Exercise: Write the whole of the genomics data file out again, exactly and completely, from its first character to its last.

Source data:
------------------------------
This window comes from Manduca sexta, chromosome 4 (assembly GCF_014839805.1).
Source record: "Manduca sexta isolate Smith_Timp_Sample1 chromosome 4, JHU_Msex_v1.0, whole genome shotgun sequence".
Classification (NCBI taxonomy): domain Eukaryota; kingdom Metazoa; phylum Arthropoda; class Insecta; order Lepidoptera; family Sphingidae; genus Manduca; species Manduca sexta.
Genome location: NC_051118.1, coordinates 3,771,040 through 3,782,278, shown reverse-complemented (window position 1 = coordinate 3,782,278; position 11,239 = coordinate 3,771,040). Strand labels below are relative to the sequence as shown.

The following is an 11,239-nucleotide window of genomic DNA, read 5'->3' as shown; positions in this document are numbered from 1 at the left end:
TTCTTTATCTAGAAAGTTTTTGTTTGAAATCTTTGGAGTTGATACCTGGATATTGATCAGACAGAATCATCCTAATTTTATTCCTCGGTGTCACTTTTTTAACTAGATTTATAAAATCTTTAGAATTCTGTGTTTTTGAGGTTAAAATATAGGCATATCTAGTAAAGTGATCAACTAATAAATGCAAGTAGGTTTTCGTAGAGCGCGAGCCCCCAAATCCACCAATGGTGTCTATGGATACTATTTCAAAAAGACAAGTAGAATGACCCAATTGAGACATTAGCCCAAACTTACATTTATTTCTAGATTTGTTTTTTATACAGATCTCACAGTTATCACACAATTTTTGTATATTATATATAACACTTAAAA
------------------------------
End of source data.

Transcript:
This window comes from Manduca sexta, chromosome 4 (assembly GCF_014839805.1).
Source record: "Manduca sexta isolate Smith_Timp_Sample1 chromosome 4, JHU_Msex_v1.0, whole genome shotgun sequence".
Classification (NCBI taxonomy): domain Eukaryota; kingdom Metazoa; phylum Arthropoda; class Insecta; order Lepidoptera; family Sphingidae; genus Manduca; species Manduca sexta.
Genome location: NC_051118.1, coordinates 3,771,040 through 3,782,278, shown reverse-complemented (window position 1 = coordinate 3,782,278; position 11,239 = coordinate 3,771,040). Strand labels below are relative to the sequence as shown.

The following is an 11,239-nucleotide window of genomic DNA, read 5'->3' as shown; positions in this document are numbered from 1 at the left end:
TTCTTTATCTAGAAAGTTTTTGTTTGAAATCTTTGGAGTTGATACCTGGATATTGATCAGACAGAATCATCCTAATTTTATTCCTCGGTGTCACTTTTTTAACTAGATTTATAAAATCTTTAGAATTCTGTGTTTTTGAGGTTAAAATATAGGCATATCTAGTAAAGTGATCAACTAATAAATGCAAGTAGGTTTTCGTAGAGCGCGAGCCCCCAAATCCACCAATGGTGTCTATGGATACTATTTCAAAAAGACAAGTAGAATGACCCAATTGAGACATTAGCCCAAACTTACATTTATTTCTAGATTTGTTTTTTATACAGATCTCACAGTTATCACACAATTTTTGTATATTATATATAACACTTAAAA